North Jutlandic Island

The North Jutlandic Island (Danish: Nørrejyske Ø), Vendsyssel-Thy, or Jutland north of the Limfjord (Jylland nord for Limfjorden), is the northernmost part of Denmark and of Jutland. It is more common to refer to the three traditional districts Vendsyssel, Hanherred and Thy, however. The area has been intermittently a tied island, and during modern times was not surrounded by water until a storm in February 1825, which severed the region from the remainder of Jutland and caused a water connection between the North Sea and the western end of the Limfjord.[1] Hence it is traditionally regarded as a part of Jutland rather than a separate island.

North Jutlandic Island
Native name:
Nørrejyske Ø
Skagen aka the skaw northmost point of denmark 6th may 2006.jpg
The Grenen sand bar at the northern tip of the island
Location map North Jutlandic Island.svg
Coordinates57°6′N 9°30′E / 57.100°N 9.500°E / 57.100; 9.500
Area4,685 km2 (1,809 sq mi)
RegionNorth Denmark Region
Largest settlementHjørring (pop. 24,963)
Population294,424 (2020)
Pop. density63.32/km2 (164/sq mi)

Geographically, it is the second largest island of Denmark after Zealand (excluding Greenland) with a population of 294,424 on 1 January 2020.[2] 309,834 lived on the island in 1981.

Danes rarely refer to the area as a whole, but more often to the three constituent districts or to North Jutland (which also includes an area south of the Limfjord). The adjectives nordenfjords and søndenfjords are also commonly used, meaning north and south of the Fjord, respectively. The names can all be considered ad hoc creations, as a traditional name for the island is lacking.

The island has six fixed transport links to the mainland (four road bridges, one road tunnel and one rail bridge). There are also two car ferry connections.


The North Jutlandic Island was connected to the Jutland Peninsula by the narrow sand tombolo of Agger Tange between c. 1200 and 1825. The area became an island again due to a storm on 3 February 1825, when the North Sea broke through the Agger Tange in its far southwest, separating the area from mainland Jutland and creating the Agger Channel.[3] The current separator is the Thyborøn Channel which was created slightly further south by a flood in 1862. The original Agger Channel filled up with sand in 1877.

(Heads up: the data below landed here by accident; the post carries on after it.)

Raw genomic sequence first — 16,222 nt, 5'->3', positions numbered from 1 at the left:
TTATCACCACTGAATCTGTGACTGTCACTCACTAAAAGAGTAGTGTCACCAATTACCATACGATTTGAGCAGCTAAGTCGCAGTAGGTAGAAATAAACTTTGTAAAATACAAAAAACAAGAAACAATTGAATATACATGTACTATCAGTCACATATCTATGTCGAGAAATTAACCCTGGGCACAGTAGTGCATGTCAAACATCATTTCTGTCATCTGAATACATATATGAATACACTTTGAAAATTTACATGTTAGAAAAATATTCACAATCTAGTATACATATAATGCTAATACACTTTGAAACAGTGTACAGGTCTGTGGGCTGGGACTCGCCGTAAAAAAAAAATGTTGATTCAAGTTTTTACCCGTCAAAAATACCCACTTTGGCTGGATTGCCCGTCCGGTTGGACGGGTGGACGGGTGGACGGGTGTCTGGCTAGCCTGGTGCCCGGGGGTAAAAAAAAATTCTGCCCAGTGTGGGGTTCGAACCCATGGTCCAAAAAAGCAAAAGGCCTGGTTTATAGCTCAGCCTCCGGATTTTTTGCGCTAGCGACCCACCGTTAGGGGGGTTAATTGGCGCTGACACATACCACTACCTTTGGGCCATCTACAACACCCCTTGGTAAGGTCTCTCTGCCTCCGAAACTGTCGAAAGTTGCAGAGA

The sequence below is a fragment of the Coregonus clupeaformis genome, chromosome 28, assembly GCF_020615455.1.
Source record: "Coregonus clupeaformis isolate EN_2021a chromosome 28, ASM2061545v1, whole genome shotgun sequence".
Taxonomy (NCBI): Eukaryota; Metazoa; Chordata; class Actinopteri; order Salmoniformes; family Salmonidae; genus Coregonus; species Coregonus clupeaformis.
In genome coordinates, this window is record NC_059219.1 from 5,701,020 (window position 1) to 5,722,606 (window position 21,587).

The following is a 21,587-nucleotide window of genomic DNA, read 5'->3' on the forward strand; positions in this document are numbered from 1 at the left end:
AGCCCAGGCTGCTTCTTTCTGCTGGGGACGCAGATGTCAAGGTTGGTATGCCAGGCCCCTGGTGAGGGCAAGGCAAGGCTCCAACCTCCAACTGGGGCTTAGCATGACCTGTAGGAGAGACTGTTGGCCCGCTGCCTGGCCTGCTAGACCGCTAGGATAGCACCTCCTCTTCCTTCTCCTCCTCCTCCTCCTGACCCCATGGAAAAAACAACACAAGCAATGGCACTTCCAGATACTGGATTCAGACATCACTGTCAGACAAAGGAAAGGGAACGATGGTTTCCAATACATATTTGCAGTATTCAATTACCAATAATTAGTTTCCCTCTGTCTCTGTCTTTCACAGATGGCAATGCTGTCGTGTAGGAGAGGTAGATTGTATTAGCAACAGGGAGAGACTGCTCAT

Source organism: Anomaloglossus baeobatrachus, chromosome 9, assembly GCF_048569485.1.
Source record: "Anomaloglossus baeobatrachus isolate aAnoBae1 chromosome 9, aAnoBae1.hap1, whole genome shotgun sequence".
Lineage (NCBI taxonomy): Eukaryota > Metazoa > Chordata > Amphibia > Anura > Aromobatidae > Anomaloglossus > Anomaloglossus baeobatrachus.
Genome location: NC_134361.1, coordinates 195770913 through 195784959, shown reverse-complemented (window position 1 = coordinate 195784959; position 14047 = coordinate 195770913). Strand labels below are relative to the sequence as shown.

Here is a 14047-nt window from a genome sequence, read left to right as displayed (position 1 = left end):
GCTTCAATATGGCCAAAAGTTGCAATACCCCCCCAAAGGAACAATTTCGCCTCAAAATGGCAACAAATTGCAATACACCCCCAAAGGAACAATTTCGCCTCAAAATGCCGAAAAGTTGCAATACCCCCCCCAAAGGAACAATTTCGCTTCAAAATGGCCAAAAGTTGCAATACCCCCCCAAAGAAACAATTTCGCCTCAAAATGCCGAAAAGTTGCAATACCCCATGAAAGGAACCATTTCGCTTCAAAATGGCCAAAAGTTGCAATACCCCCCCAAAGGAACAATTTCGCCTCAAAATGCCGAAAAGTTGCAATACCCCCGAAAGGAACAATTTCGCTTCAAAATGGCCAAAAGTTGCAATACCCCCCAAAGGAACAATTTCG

The syssel was a medieval sub-division which is regarded as the oldest type of administrative unit in Denmark, existing since before the middle ages. The land of the North Jutlandic Island was divided into two of these, Thysyssel (including Hanherred) and Vendsyssel.


Vendsyssel-Thy: Thy at west, Hanherred (with the towns Fjerritslev and Brovst) in the middle, and Vendsyssel at east and north.

The North Jutlandic Island consists of these three traditional regions:

Since 1 January 2007, when the Danish municipal reform became effective, these areas along with Himmerland and the islands of Mors and Læsø have constituted the North Jutland Region, being the smallest of Denmark's five regions by population. Ecclesiastically, the North Jutlandic Island is the main part of the Diocese of Aalborg.

In traditional terms, the westernmost part of the island, Thy, is considered part of Northern and Western Jutland simultaneously. The term North West Jutland refers to Thy, the island Mors, and the parts of mainland Jutland bordering the western Limfjord, such as the peninsula of Salling and around the towns of Struer and Lemvig.

Key factsEdit

  • Area: 4,685 km²
  • Population: 294,424 (January 1, 2020)
Major towns
Traditional district Town
Nørresundby (the northern part of Aalborg, which is mainly south of the Limfjord)
Thy Thisted

See alsoEdit


  1. ^ "Stormfloden i 1825, Thyborøn Kanal og kystsikring" [The flood in 1825, Thyborøn Channel and coastal protection]. (in Danish). Aarhus University. Retrieved 13 June 2020.
  2. ^ "Danmarks Statistik." Retrieved 12 May 2020.
  3. ^ Blangstrup, Chr., ed. (1915). "Aggerkanal". Salmonsens Konversationsleksikon (in Danish). Vol. 1 (2nd ed.). Copenhagen: J.H. Schultz Forlagsboghandel. p. 310. Retrieved April 3, 2013.

External linksEdit

  Media related to Nørrejyske Ø at Wikimedia Commons

Coordinates: 57°06′N 9°30′E / 57.100°N 9.500°E / 57.100; 9.500